Resource Manager REST APIs

Behind every call to Azure Resource Manager, behind every deployed template, behind every configured storage account there are one or more calls to the Azure Resource Manager's RESTful API. This topic is devoted to those APIs and how you can call them without using any SDK at all. This approach is useful if you want full control of requests to Azure, or if the SDK for your preferred language is not available or doesn't support the operations you need.

This article does not go through every API that is exposed in Azure, but rather uses some operations as examples of how you connect to them. After you understand the basics, you can read the Azure Resource Manager REST API Reference to find detailed information on how to use the rest of the APIs.

Authentication

Authentication for Resource Manager is handled by Azure Active Directory (AD). To connect to any API, you first need to authenticate with Azure AD to receive an authentication token that you can pass on to every request. As we are describing a pure call directly to the REST APIs, we assume that you don't want to authenticate by being prompted for a username and password. We also assume you are not using two factor authentication mechanisms. Therefore, we create what is called an Azure AD Application and a service principal that are used to log in. But remember that Azure AD support several authentication procedures and all of them could be used to retrieve that authentication token that we need for subsequent API requests. Follow Create Azure AD Application and Service Principal for step by step instructions.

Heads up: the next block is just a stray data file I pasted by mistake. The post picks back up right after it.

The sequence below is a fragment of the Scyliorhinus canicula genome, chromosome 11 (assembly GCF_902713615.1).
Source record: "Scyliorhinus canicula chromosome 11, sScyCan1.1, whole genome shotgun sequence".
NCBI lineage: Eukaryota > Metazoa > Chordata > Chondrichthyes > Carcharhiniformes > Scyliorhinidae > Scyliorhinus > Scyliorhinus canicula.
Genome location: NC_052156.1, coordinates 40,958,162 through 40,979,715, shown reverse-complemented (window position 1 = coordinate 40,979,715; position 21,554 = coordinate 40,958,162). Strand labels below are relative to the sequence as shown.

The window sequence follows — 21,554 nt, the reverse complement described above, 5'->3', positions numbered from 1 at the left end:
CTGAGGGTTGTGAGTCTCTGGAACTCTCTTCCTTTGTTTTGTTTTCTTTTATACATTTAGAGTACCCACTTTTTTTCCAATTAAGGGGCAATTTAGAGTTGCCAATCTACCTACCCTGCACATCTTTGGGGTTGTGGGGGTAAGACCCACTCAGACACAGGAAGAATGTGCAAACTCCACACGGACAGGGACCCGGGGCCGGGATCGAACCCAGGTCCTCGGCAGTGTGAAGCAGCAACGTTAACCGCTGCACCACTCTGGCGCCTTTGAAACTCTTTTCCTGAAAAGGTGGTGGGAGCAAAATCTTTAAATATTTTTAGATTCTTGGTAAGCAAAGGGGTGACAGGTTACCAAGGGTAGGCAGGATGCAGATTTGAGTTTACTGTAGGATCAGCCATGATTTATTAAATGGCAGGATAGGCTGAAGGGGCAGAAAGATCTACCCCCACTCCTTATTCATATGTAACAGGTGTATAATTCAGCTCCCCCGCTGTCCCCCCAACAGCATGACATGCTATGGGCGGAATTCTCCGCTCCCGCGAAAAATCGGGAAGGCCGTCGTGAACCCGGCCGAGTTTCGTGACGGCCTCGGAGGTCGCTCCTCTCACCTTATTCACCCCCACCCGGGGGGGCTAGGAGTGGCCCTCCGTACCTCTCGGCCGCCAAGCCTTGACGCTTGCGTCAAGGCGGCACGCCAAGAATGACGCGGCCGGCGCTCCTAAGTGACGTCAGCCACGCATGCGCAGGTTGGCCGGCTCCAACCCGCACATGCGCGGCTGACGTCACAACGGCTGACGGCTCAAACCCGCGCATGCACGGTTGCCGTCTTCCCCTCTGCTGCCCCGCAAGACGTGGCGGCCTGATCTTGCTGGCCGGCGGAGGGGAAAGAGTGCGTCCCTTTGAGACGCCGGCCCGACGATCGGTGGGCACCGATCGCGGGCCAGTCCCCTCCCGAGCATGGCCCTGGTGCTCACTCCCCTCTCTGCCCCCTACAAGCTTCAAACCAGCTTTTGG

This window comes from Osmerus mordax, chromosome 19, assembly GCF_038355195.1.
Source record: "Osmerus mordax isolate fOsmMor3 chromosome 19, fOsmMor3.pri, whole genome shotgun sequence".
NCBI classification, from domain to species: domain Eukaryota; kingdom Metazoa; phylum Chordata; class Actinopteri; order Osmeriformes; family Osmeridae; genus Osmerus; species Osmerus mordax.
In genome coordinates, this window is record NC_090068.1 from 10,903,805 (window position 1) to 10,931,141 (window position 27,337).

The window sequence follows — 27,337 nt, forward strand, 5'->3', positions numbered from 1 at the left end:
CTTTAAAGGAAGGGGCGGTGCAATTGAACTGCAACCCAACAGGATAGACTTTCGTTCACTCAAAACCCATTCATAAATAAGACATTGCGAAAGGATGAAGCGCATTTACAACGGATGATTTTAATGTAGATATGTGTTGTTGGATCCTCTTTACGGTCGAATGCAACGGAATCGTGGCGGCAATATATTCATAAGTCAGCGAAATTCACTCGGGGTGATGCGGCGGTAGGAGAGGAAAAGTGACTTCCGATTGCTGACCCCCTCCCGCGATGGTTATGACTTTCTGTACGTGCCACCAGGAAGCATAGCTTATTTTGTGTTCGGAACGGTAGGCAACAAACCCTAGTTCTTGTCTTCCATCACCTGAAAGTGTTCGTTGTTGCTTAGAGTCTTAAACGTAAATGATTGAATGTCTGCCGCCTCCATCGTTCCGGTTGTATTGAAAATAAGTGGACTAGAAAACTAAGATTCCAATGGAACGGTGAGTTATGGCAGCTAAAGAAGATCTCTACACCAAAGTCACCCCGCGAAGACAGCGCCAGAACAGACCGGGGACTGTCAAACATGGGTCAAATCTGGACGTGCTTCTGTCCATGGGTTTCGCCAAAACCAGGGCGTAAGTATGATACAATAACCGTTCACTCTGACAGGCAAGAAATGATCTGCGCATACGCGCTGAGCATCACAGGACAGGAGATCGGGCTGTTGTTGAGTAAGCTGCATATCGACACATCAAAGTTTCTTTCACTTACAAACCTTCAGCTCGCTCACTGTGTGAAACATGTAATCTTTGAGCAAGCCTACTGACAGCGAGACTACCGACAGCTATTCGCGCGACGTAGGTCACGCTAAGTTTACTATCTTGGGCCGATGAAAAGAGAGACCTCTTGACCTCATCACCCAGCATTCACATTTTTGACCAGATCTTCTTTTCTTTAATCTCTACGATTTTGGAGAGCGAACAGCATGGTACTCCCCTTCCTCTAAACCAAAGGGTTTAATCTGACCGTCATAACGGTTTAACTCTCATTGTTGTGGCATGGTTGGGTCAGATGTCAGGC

Generating an Access Token

Authentication against Azure AD is done by calling out to Azure AD, located at login.microsoftonline.com. To authenticate, you need to have the following information:

  • Azure AD Tenant ID (the name of that Azure AD you are using to log in, often the same as your company but not necessary)
  • Application ID (taken during the Azure AD application creation step)
  • Password (that you selected while creating the Azure AD Application)